Pope Francis concluded his reflections by highlighting a third aspect of the Church’s apostolic nature in that “she accomplishes in history the mission which Christ entrusted to the Apostles: making disciples of all nations, baptizing them and teaching them his commands.”

The pontiff then extended his greetings to all of the pilgrims present, who included many from England, Scotland, Denmark, Norway, Israel, Ghana, Nigeria, Australia, China, Japan, Korea, Trinidad and Tobago, Canada and the United States.

“May we come to appreciate and love the Church as the place where we encounter the Risen Lord,” urged the Pope, “who sends us forth as his missionaries, inviting all whom we meet to know the truth of the Gospel, the joy of faith and the promise of eternal life proclaimed by the Apostles.”

Build Your Faith

Photos of Pope Benedict

It’s nice, isn’t it, that on the Feast of St. Gregory the Great, the magnificent Benedictine Pope, the liturgical and ecclesiastical reformer, we catch a glimpse of the Pope Emeritus, to whom these verses from the hymn to St. Gregory, Anglorum iam Apostolus, equally apply.

From riches and from wealth
you turned.
The glory of the world you
That you might follow, being
Prince Jesus, who was poor

This Christ, High Pontifex,
That you would take His
Church’s lead,
And learn St. Peter’s steps to
The rule of all called in his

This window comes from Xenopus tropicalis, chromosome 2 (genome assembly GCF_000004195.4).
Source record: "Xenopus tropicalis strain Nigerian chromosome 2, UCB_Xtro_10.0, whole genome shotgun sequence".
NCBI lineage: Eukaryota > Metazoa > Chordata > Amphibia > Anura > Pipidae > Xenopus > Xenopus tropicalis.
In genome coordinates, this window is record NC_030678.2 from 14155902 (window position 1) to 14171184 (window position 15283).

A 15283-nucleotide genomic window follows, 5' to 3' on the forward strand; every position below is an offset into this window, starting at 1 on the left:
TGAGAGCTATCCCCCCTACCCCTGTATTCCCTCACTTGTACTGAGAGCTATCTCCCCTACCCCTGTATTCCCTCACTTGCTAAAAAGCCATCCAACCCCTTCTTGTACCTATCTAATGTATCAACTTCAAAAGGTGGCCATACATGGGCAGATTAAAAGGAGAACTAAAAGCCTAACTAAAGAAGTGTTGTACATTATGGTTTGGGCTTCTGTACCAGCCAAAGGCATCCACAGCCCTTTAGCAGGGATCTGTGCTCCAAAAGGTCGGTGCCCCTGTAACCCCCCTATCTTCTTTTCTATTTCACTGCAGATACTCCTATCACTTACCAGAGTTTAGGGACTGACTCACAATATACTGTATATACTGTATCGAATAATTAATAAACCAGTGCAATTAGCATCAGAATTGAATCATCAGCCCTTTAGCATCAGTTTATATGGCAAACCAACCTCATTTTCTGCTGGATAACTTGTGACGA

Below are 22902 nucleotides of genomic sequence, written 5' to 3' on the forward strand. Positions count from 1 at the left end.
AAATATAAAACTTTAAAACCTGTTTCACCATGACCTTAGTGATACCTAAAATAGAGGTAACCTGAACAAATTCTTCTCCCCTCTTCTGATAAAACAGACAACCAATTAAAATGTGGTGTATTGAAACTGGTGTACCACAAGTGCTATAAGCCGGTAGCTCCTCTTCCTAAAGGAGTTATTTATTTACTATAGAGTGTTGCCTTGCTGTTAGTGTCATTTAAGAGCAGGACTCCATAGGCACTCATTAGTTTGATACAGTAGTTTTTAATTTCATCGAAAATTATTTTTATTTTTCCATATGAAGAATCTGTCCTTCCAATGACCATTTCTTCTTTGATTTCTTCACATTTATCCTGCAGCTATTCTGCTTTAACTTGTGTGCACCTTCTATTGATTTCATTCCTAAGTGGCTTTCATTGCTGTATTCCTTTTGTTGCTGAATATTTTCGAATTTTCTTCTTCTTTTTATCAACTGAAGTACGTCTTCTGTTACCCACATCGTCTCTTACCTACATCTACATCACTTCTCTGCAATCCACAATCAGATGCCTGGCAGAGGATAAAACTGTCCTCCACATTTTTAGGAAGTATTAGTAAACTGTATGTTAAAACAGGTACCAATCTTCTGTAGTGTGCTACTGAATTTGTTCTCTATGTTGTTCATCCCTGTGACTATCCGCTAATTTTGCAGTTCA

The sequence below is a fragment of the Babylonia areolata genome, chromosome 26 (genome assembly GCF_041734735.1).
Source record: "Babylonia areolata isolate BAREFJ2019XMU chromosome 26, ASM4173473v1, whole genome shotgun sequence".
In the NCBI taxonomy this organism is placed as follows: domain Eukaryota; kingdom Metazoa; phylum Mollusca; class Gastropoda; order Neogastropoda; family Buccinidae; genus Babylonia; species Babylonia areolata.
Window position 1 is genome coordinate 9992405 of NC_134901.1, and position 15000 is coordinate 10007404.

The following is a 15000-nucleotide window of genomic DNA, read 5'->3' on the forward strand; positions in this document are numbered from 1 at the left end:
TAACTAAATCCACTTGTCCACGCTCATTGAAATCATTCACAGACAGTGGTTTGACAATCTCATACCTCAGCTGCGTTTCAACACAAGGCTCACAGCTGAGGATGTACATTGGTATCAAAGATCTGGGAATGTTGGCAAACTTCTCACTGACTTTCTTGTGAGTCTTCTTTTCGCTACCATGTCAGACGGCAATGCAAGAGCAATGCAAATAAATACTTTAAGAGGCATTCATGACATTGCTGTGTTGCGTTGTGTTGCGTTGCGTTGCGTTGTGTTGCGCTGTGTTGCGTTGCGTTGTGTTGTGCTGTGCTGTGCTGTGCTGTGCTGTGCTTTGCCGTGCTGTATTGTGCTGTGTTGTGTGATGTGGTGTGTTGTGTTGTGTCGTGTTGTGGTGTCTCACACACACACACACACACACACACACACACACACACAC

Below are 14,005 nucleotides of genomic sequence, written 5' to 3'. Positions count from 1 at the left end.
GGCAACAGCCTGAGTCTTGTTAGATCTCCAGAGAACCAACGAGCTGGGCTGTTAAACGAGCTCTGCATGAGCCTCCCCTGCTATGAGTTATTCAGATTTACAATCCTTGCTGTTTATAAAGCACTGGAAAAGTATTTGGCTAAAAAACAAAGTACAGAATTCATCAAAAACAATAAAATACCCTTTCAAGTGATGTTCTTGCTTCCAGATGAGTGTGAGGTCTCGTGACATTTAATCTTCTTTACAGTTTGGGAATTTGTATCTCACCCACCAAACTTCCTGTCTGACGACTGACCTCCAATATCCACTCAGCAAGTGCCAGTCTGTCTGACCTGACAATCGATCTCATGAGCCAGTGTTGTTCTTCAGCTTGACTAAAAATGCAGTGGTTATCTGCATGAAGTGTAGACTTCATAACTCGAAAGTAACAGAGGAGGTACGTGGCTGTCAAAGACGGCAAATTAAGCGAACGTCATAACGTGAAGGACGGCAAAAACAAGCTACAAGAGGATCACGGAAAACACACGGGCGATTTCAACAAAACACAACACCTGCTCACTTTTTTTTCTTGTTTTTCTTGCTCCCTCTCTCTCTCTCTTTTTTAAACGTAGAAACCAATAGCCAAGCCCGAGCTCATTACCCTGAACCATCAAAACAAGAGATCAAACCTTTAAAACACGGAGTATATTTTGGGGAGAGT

You wondrously solved riddles
The mystic secrets Scriptures
For Truth Himself has taught
you these:
The lofty sacred mysteries.

O Pontifex, our leader bright,
The Church’s honor and its
Through dangers let them all
be brought,
The ones you carefully have taught.


The unborn Father let us
And to His Son like glory
And to their Equal, majesty.
All glory to the Trinity.

DFWCatholic "Recommended Reads"

Lenten Reflection for Monday, February 25

St. Mary’s put together a Lenten reflection booklet which we handed out on Ash Wed. in order to have a daily reflection on the Mass readings for the day. Most of the reflections were written by students (a few by staff). Here is today’s reflection:

February 25, 2013
Monday of the Second Week of Lent

Daniel 9:4b-10 * Luke 6:36-38

In today’s Gospel, Christ calls us to an impossible life of love. We hear his command “Be merciful, even as your Father is merciful.” We are to give and to forgive even as God does. Yet we are human, poor and weak in so many ways. Can we give as God gives? Can we be merciful as he? We cannot hope to match him, yet this is his Son’s command.

We must remember what it means for us to give and to forgive in God’s name. Christ tells us “give, and it will be given to you,” but his meaning goes far beyond a “tit-for-tat” way of interacting with the world. Our giving is not a mere exchange, expecting a return from God, but a response of gratitude to God’s first gift to us. Whatever we have to give others is itself a gift from God. We might extend Christ’s command as “give, for it has been given to you”–the gift is already offered us; a good measure is already, constantly being poured out to us by God. When we give, it is God’s gift that we share; when we forgive, it is God’s forgiveness of us that we allow to spill over. We give, because he first gave, and because we trust that he will give again. Our mercy and self-giving is joined to the Divine Mercy, and our true reward, eternal life united with God, is brought closer in the act itself.

Have I taken time lately to thank God for his abundant blessings to me?

What gifts has God given me that I can put at the service of my neighbor today?